1 iMac and 1 MacBook Pro have lasted the entire ten years (with updated SSD's and memory)  My children got through high school and college with one MacBook Pro a piece (Again with updated SSD's and maxed out memory) . We have iPads and iPhones and they too have given LONG trouble free service. They currently have iPhones 7's while I am still on 5s. Apple put new batteries in all 3 for $29 each.  This is why I probably won't wander off the Apple reservation for a while to come. 

 

 

 

 

I'm not Kirk but you seem to be responding to some things I said.

I could not agree more about the stability of Airplay 1.  As I said earlier I have used it for years in a 5200 sq ft two story house with many devices at once using Airfoil.  Endpoints were Apple TV, Yamaha receivers with built in Airplay, and standalone speakers with an Apple TV or Airport Express connected by optical.  Never had any issues.  If you are having issues with Airplay 1 it's your network or your endpoint.  Some endpoints use Airplay chips that aren't very good but that will be eliminated by Airplay 2 as it is software only.

By source device pulling from the source I mean it works or can work like Spotify Connect.  If Spotify Connect is built in to a device like a receiver or speaker that device will pull Spotify music from your device over your network to Spotify over the internet.  So it will play from Spotify directly and your phone is just a remote not the source of the music.

The reason it's good that Airplay 2 has a bigger cache and transmits faster than real time is more people than before will airplay to multiple devices at once and this will give a higher chance of success for people with poor wifi or physical networks.

I replaced all my Alexa based light bulbs etc. this weekend with Homekit and when i get my HomePod next Friday will sell my stereo paired Sonos Ones.  They are ok for the price but bass is muddy and boomy and overall detail is poor. I use them as bedroom speakers.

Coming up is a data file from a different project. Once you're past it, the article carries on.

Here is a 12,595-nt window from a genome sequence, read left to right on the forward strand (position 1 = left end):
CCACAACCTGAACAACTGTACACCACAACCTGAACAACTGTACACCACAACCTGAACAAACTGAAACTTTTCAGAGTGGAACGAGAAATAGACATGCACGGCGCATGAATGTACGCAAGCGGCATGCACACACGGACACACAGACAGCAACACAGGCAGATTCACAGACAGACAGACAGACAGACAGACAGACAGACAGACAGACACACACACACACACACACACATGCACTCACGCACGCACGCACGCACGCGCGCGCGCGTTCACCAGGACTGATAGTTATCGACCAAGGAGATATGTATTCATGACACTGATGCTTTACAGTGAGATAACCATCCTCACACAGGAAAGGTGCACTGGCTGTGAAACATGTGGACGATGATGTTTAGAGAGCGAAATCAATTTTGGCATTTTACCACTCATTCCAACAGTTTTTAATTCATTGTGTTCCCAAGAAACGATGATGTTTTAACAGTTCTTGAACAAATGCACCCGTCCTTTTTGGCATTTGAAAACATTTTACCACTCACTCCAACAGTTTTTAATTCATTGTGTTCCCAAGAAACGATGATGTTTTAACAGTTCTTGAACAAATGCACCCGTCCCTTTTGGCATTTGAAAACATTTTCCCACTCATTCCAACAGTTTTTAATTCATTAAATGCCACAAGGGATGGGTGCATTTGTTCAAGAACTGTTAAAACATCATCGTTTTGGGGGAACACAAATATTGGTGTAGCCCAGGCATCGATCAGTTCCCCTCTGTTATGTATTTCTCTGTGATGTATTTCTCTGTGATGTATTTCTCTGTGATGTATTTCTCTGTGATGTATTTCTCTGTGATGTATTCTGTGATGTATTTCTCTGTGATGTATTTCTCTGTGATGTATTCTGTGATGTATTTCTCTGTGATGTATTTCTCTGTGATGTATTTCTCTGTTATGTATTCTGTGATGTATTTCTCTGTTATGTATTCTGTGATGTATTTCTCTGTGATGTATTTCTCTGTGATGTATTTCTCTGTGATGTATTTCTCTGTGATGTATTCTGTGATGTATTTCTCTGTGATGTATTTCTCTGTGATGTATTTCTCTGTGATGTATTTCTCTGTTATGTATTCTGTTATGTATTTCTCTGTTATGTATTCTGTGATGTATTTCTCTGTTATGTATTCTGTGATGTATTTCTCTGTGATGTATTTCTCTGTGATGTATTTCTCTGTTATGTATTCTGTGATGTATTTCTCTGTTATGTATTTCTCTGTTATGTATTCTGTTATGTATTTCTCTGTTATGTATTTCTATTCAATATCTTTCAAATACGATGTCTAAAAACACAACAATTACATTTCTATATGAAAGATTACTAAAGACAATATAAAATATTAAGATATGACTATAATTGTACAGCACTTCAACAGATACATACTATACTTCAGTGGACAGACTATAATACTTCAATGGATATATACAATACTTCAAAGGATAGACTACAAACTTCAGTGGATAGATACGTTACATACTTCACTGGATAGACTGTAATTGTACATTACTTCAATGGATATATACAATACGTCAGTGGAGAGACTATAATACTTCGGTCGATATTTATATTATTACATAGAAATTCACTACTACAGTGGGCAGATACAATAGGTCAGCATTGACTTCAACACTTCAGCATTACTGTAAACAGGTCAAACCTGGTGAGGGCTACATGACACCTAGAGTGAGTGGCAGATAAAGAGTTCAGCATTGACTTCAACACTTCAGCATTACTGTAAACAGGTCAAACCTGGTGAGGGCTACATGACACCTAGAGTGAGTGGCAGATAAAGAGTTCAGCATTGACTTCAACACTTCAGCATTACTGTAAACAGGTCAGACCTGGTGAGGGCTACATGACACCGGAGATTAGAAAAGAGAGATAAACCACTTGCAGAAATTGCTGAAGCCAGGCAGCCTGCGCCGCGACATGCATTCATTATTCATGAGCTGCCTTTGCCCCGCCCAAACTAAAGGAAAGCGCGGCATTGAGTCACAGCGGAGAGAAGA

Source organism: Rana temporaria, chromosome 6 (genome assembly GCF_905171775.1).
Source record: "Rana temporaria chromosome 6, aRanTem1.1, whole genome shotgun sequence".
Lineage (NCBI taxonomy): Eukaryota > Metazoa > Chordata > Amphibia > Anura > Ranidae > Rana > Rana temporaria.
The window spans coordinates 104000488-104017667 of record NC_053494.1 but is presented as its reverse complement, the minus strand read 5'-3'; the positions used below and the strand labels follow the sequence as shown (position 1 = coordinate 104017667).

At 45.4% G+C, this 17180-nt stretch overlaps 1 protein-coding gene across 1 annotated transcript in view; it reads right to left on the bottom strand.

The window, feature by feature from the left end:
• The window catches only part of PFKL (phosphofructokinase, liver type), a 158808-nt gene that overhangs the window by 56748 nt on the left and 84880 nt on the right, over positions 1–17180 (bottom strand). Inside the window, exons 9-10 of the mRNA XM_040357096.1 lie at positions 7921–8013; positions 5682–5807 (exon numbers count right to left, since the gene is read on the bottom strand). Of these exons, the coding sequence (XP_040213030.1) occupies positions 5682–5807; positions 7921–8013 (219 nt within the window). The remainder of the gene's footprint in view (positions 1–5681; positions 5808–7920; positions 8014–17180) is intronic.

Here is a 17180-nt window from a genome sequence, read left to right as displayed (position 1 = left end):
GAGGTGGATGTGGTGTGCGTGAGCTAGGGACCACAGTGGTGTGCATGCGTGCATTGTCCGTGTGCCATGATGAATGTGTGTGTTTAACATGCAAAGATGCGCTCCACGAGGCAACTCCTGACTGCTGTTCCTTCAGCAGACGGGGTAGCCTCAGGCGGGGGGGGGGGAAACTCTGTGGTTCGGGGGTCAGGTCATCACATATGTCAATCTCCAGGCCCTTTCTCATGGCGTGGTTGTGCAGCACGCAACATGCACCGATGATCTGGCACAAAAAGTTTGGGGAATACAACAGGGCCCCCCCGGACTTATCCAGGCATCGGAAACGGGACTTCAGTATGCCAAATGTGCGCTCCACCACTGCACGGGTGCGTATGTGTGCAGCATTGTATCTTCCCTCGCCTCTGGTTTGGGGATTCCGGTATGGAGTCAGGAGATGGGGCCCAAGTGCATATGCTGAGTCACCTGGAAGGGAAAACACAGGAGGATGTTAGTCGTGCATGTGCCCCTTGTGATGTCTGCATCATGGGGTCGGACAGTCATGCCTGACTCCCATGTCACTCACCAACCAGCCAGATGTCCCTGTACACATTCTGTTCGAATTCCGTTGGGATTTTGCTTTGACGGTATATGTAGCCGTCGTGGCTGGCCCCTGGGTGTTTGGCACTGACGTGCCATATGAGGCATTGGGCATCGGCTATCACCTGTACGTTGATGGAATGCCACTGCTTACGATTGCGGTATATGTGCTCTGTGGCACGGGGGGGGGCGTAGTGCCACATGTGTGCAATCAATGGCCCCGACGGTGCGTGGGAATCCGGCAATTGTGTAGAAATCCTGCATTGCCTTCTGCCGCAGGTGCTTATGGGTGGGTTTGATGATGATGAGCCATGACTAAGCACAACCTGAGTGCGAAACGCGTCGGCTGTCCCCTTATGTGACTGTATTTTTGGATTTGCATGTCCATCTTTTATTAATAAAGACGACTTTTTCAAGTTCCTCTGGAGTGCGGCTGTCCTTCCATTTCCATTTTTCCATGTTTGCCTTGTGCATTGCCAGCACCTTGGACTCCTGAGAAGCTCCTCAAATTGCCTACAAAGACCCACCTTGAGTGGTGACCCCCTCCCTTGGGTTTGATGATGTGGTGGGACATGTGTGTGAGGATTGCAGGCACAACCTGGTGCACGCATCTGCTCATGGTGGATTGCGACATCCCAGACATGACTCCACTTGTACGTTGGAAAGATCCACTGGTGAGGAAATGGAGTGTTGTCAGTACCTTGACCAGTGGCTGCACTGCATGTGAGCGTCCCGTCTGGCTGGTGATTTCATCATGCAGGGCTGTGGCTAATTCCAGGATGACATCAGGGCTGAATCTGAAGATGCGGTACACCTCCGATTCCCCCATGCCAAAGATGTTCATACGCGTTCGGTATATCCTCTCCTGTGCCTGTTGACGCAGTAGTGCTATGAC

My main speakers are Kef LS50W's which are pretty amazing but they are $2200.  I think the HomePod will an improvement on the Sonos Ones plus I also want the privacy you get with Siri and Homekit.  Stereo pairing can't come soon enough for me with the HomePod but it sounds like it is not far away.

 

 

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5 minutes ago, kirkmc said:

What is there to configure in a wi-fi network? 

 

Are you expecting me to go into detail about choosing a quality and updated cable modem and WiFi router and endpoints to ensure solid and consistent performance?  Or how your WiFi router should be configured? Because that what is required for good performance of any sort of streaming nothing specific the Airplay. 

If you have a specific endpoint like an AV receiver with Airplay built in its the receiver airplay chip or software and you should make sure it’s up to date. 

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Thank you so much for helping me better understand Darwin. I did want you to reply to me to help educate me on Airplay 2. The Links are so helpful too. Your time to help me is sincerely appreciated and has hit the mark squarely. 

 

 Kirk is correct I have read for years about other people having latency issues with Airplay. After I wired my entire home with ethernet cable (at the suggestion of people on this site) I never had another problem. That was a long time ago. You must remember he is a journalist - and believe it or not there are some journalist who do still have the ability to report in an unbiased fashion. I have been reading his articles for years and never got the idea he was either for or against Apple per se. I have found most all of his articles instructive informative and interesting. (Even the ones that go over my head somewhat) I will go as far as to say I have learned more about how to use and enjoy my Apple products through his articles and communications with him than any other person - including my personal contacts. Kirk calls a spade a spade period without fear of who it will upset or rile up. There are damn few of those types left around anywhere.  

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AirPlay is a consumer technology. It's designed so Joe Sixpack can stream music in his home, perhaps even simultaneously to, say, his kitchen and dining room. If it fails, it's not because Joe hasn't configured his wi-fi network in some arcane way, or because he didn't buy "audiophile" Ethernet cables. It's because the protocol itself isn't robust enough. AirPlay 2 adds a bunch of methods for ensuring better syncing. and longer buffering to eliminate drop-outs, which are extremely common. 

I write about Macs, music, and more at Kirkville.

Author of Take Control of macOS Media Apps

Co-host of The Next Track podcast.